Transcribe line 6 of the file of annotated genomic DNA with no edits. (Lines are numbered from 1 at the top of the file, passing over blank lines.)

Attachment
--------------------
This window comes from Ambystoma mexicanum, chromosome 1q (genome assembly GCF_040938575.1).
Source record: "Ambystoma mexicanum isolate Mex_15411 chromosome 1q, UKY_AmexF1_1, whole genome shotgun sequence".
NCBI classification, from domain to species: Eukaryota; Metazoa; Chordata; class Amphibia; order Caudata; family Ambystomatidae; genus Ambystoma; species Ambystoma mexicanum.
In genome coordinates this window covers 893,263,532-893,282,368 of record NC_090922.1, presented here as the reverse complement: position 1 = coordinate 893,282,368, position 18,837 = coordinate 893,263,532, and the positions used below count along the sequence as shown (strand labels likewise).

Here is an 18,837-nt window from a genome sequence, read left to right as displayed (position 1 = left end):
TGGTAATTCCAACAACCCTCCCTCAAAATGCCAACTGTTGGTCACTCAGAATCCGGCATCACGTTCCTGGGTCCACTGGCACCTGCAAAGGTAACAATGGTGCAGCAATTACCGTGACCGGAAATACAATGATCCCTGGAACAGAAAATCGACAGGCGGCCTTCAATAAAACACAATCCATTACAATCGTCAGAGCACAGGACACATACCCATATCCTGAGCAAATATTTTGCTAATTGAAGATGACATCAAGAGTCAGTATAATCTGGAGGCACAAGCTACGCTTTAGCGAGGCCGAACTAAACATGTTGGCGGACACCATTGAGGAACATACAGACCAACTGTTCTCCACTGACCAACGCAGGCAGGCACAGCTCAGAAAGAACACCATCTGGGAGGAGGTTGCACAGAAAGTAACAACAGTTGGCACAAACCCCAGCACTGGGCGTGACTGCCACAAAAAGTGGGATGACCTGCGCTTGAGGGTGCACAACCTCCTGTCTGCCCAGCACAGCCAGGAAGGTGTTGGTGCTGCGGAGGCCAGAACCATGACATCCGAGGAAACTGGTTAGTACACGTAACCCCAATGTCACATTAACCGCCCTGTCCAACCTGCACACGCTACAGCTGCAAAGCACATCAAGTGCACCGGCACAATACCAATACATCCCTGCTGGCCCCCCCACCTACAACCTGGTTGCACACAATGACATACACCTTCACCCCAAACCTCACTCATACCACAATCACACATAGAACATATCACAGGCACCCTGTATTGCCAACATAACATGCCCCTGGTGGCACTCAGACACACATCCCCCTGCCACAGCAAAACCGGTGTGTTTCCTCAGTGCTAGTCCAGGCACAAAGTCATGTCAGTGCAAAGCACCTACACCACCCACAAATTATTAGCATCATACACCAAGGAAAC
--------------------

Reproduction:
TGGTAATTCCAACAACCCTCCCTCAAAATGCCAACTGTTGGTCACTCAGAATCCGGCATCACGTTCCTGGGTCCACTGGCACCTGCAAAGGTAACAATGGTGCAGCAATTACCGTGACCGGAAATACAATGATCCCTGGAACAGAAAATCGACAGGCGGCCTTCAATAAAACACAATCCATTACAATCGTCAGAGCACAGGACACATACCCATATCCTGAGCAAATATTTTGCTAATTGAAGATGACATCAAGAGTCAGTATAATCTGGAGGCACAAGCTACGCTTTAGCGAGGCCGAACTAAACATGTTGGCGGACACCATTGAGGAACATACAGACCAACTGTTCTCCACTGACCAACGCAGGCAGGCACAGCTCAGAAAGAACACCATCTGGGAGGAGGTTGCACAGAAAGTAACAACAGTTGGCACAAACCCCAGCACTGGGCGTGACTGCCACAAAAAGTGGGATGACCTGCGCTTGAGGGTGCACAACCTCCTGTCTGCCCAGCACAGCCAGGAAGGTGTTGGTGCTGCGGAGGCCAGAACCATGACATCCGAGGAAACTGGTTAGTACACGTAACCCCAATGTCACATTAACCGCCCTGTCCAACCTGCACACGCTACAGCTGCAAAGCACATCAAGTGCACCGGCACAATACCAATACATCCCTGCTGGCCCCCCCACCTACAACCTGGTTGCACACAATGACATACACCTTCACCCCAAACCTCACTCATACCACAATCACACATAGAACATATCACAGGCACCCTGTATTGCCAACATAACATGCCCCTGGTGGCACTCAGACACACATCCCCCTGCCACAGCAAAACCGGTGTGTTTCCTCAGTGCTAGTCCAGGCACAAAGTCATGTCAGTGCAAAGCACCTACACCACCCACAAATTATTAGCATCATACACCAAGGAAAC